Barts-MS rose-tinted-odometer: ★★★ (a dark blue Saturday; a chastised weekend warrior #00008b )
I was accused this week by some commentators on social media for blaming, and by implication shaming, people with MS about lifestyle factors that may impact the long term outcome of their MS. One person said, “stop pushing ‘lifestyle changes’ code for lose weight on people as a fix. It’s insulting and belittling”. In fact, this is incorrect. My dietary recommendations (caloric restriction, intermittent fasting and ketogenic diets) are directed at biohacking and using ketosis as a neuroprotective and pro-remyelinating strategy rather than weight loss. Similarly, exercise (aerobic and HIIT) is about inducing changes within the CNS to promote recovery of function and anti-inflammatory effects in the periphery. The fact that these dietary interventions and exercise can lead to, but not necessarily, weight loss is really not that relevant. Saying this obesity is an issue for pwMS in that that there is a lot of evidence that obesity itself impacts MS outcomes and affects the quality of life of pwMS. In addition, obesity is associated with and causes many comorbidities, which in turn impact MS outcomes (see figure below).
So is obesity a disease or a lifestyle choice? Although this would be a good debate for medical philosophers I am firmly in the camp that at a population level obesity is a metabolic disease that needs to be treated. However, it is up to individuals to choose whether or not they want their obesity treated, in the same way, they have the right to have their MS treated or not.
Some people with MS may not agree with me and hence choose not to have their obesity treated. In these people, obesity is a lifestyle choice and they are presumably well-informed and comfortable with the consequences of being obese. In this situation, who am I to interfere? However, I still feel I have a responsibility to ask the question about the problem?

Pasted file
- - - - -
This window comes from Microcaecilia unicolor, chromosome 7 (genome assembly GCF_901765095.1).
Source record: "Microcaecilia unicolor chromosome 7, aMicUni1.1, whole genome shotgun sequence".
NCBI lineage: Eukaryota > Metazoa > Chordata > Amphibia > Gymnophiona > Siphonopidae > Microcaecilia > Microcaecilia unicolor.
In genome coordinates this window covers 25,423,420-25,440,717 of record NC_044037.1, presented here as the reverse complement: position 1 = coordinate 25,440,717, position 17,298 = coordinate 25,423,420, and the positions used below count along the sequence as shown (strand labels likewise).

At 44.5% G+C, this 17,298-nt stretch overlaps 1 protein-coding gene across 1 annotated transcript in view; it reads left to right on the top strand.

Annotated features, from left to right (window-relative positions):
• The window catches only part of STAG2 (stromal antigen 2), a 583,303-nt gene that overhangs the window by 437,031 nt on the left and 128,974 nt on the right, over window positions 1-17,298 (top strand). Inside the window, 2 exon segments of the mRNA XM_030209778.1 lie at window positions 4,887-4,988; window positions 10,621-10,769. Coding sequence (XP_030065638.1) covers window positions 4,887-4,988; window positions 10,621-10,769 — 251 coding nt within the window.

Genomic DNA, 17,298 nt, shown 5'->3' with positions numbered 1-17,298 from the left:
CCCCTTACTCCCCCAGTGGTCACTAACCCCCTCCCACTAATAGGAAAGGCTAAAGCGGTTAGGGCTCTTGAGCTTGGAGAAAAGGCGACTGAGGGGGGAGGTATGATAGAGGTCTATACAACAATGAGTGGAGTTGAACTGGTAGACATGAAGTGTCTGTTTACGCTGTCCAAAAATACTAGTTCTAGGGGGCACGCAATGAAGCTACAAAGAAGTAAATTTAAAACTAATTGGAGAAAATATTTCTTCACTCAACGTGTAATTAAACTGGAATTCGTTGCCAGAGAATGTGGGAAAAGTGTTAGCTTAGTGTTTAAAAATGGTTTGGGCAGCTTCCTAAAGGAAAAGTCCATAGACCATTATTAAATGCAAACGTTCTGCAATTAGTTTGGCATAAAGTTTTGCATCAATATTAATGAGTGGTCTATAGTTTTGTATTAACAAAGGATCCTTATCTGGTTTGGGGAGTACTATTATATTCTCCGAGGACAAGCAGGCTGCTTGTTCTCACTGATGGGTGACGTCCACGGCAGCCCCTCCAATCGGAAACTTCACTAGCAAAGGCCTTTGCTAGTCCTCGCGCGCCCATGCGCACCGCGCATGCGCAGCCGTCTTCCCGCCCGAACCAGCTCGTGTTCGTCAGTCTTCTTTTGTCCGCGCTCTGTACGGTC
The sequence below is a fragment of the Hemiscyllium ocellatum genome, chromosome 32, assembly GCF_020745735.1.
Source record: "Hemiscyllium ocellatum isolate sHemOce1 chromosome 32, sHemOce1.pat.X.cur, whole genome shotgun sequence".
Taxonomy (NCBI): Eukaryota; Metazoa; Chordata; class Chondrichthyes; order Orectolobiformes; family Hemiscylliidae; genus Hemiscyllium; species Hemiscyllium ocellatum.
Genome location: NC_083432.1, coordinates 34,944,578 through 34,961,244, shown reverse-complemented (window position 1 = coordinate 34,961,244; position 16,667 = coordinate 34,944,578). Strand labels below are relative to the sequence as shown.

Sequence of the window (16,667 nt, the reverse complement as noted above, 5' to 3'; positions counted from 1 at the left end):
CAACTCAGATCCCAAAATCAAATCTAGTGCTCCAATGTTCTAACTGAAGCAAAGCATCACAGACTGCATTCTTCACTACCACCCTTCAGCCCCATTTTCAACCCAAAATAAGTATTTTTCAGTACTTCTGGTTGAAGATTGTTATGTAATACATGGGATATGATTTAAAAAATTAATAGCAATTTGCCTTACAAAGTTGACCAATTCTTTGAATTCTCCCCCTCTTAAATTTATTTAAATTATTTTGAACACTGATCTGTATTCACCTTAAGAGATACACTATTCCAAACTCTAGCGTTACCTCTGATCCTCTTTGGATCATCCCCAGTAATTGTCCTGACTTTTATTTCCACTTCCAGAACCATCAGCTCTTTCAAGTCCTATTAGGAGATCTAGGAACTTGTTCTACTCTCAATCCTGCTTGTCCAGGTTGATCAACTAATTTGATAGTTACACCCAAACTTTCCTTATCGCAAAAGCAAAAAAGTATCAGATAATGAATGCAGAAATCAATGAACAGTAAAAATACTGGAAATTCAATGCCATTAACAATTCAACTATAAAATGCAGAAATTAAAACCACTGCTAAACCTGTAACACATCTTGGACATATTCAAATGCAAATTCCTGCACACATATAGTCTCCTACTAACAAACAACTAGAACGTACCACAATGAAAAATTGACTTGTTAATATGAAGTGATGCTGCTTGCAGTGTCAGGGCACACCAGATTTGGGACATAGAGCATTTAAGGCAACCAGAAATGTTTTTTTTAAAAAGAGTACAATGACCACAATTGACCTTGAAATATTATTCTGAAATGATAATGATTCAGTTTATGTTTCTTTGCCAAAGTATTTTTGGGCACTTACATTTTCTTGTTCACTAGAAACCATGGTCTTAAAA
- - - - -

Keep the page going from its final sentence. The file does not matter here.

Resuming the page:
Because of the sensitive issue of fat-shaming, it is important to open the discussion about weight in a respectful and non-judgmental way. You will be more open to talk about it and seek help if you feel respected. Before asking patients if they wish to discuss their weight, I mention the impact being overweight can have on MS and general health. I usually bundle the weight issue with a discussion about general health and wellbeing. I use the term weight or BMI, which people prefer to the terms such as obesity, obese, fat, excess fat and being overweight. I also cognizant about cultural differences, for example, in certain cultures being overweight is still viewed as a sign of being healthy and/or affluent.
So as a neurologist who manages people with MS should I ignore lifestyle issues such as smoking, alcohol misuse, poor diet, obesity, sedentary behaviour? Maybe this should be left to the GP or family doctor? What does your neurologist do? Another commentator made the point that as I don’t have MS, i.e. have a lived experience of what it is really like to have MS, I shouldn’t expect pwMS to self-manage aspects of their disease such as lifestyle factors. Do you agree?
Please note weight also swings both ways. I have numerous patients who are too thin. Some have eating disorders, others caloric restrict too much to treat their MS, others don’t eat to avoid food coma and others may have a systemic disease associated with loss of weight that needs to be diagnosed and managed. Being too thin is also associated with poor health outcomes. So asking about weight is very relevant to the holistic management of MS.
Please note that over the last 20 years the dogma that obesity is due to ‘too many calories in (overeating) and too few calories out (too little exercise)’ has been debunked. Not all calories are made equal, i.e. not all calorific foods are obesogenic. Obesity is a metabolic or endocrine disorder and there are well-established ways to treat obesity. The corollary is also true, there are well-established ways to become obese. So if you have concerns about your weight, be it that you are underweight or overweight please discuss it with your HCP.
Mendizabal et al. Comorbid disease drives short-term hospitalization outcomes in patients with multiple sclerosis. Neurol Clin Pract . 2020 Jun;10(3):255-264.